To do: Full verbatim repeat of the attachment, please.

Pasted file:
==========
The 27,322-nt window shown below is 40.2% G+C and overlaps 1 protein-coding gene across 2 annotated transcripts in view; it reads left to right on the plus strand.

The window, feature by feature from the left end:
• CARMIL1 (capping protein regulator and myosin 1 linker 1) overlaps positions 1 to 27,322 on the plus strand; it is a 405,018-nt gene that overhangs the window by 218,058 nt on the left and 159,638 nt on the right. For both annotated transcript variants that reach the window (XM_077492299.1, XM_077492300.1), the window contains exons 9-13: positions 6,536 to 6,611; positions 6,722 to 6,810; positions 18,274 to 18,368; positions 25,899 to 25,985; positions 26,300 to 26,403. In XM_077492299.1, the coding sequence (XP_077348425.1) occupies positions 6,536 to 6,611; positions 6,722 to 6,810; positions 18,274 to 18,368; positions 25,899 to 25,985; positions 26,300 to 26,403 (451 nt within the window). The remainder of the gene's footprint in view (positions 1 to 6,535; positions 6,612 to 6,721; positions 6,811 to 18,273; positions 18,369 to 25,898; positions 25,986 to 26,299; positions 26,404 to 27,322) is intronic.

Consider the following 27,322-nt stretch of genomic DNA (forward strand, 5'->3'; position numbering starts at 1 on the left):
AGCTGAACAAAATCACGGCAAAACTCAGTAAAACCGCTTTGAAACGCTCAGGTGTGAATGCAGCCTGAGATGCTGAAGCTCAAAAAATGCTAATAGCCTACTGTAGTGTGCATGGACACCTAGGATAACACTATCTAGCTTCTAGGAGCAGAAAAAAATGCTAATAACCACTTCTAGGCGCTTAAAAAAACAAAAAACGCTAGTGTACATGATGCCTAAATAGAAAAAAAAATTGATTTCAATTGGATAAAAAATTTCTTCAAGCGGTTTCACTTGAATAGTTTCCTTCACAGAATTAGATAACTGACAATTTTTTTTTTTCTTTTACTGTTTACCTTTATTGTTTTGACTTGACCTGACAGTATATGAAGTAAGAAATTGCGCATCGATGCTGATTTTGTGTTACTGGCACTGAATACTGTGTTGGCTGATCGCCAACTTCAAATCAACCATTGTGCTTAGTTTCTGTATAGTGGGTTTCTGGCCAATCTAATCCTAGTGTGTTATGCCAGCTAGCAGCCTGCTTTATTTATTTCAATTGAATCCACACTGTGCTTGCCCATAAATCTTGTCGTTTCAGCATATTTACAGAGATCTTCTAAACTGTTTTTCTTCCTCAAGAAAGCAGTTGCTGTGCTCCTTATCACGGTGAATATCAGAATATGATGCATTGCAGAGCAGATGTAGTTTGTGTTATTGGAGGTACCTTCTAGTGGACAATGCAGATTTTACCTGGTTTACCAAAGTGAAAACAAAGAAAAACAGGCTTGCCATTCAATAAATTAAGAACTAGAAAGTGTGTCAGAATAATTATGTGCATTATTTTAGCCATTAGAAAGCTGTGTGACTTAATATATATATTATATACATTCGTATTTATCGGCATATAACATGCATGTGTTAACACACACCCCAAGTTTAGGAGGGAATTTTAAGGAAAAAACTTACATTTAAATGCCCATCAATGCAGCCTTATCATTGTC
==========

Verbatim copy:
The 27,322-nt window shown below is 40.2% G+C and overlaps 1 protein-coding gene across 2 annotated transcripts in view; it reads left to right on the plus strand.

The window, feature by feature from the left end:
• CARMIL1 (capping protein regulator and myosin 1 linker 1) overlaps positions 1 to 27,322 on the plus strand; it is a 405,018-nt gene that overhangs the window by 218,058 nt on the left and 159,638 nt on the right. For both annotated transcript variants that reach the window (XM_077492299.1, XM_077492300.1), the window contains exons 9-13: positions 6,536 to 6,611; positions 6,722 to 6,810; positions 18,274 to 18,368; positions 25,899 to 25,985; positions 26,300 to 26,403. In XM_077492299.1, the coding sequence (XP_077348425.1) occupies positions 6,536 to 6,611; positions 6,722 to 6,810; positions 18,274 to 18,368; positions 25,899 to 25,985; positions 26,300 to 26,403 (451 nt within the window). The remainder of the gene's footprint in view (positions 1 to 6,535; positions 6,612 to 6,721; positions 6,811 to 18,273; positions 18,369 to 25,898; positions 25,986 to 26,299; positions 26,404 to 27,322) is intronic.

Consider the following 27,322-nt stretch of genomic DNA (forward strand, 5'->3'; position numbering starts at 1 on the left):
AGCTGAACAAAATCACGGCAAAACTCAGTAAAACCGCTTTGAAACGCTCAGGTGTGAATGCAGCCTGAGATGCTGAAGCTCAAAAAATGCTAATAGCCTACTGTAGTGTGCATGGACACCTAGGATAACACTATCTAGCTTCTAGGAGCAGAAAAAAATGCTAATAACCACTTCTAGGCGCTTAAAAAAACAAAAAACGCTAGTGTACATGATGCCTAAATAGAAAAAAAAATTGATTTCAATTGGATAAAAAATTTCTTCAAGCGGTTTCACTTGAATAGTTTCCTTCACAGAATTAGATAACTGACAATTTTTTTTTTTCTTTTACTGTTTACCTTTATTGTTTTGACTTGACCTGACAGTATATGAAGTAAGAAATTGCGCATCGATGCTGATTTTGTGTTACTGGCACTGAATACTGTGTTGGCTGATCGCCAACTTCAAATCAACCATTGTGCTTAGTTTCTGTATAGTGGGTTTCTGGCCAATCTAATCCTAGTGTGTTATGCCAGCTAGCAGCCTGCTTTATTTATTTCAATTGAATCCACACTGTGCTTGCCCATAAATCTTGTCGTTTCAGCATATTTACAGAGATCTTCTAAACTGTTTTTCTTCCTCAAGAAAGCAGTTGCTGTGCTCCTTATCACGGTGAATATCAGAATATGATGCATTGCAGAGCAGATGTAGTTTGTGTTATTGGAGGTACCTTCTAGTGGACAATGCAGATTTTACCTGGTTTACCAAAGTGAAAACAAAGAAAAACAGGCTTGCCATTCAATAAATTAAGAACTAGAAAGTGTGTCAGAATAATTATGTGCATTATTTTAGCCATTAGAAAGCTGTGTGACTTAATATATATATTATATACATTCGTATTTATCGGCATATAACATGCATGTGTTAACACACACCCCAAGTTTAGGAGGGAATTTTAAGGAAAAAACTTACATTTAAATGCCCATCAATGCAGCCTTATCATTGTC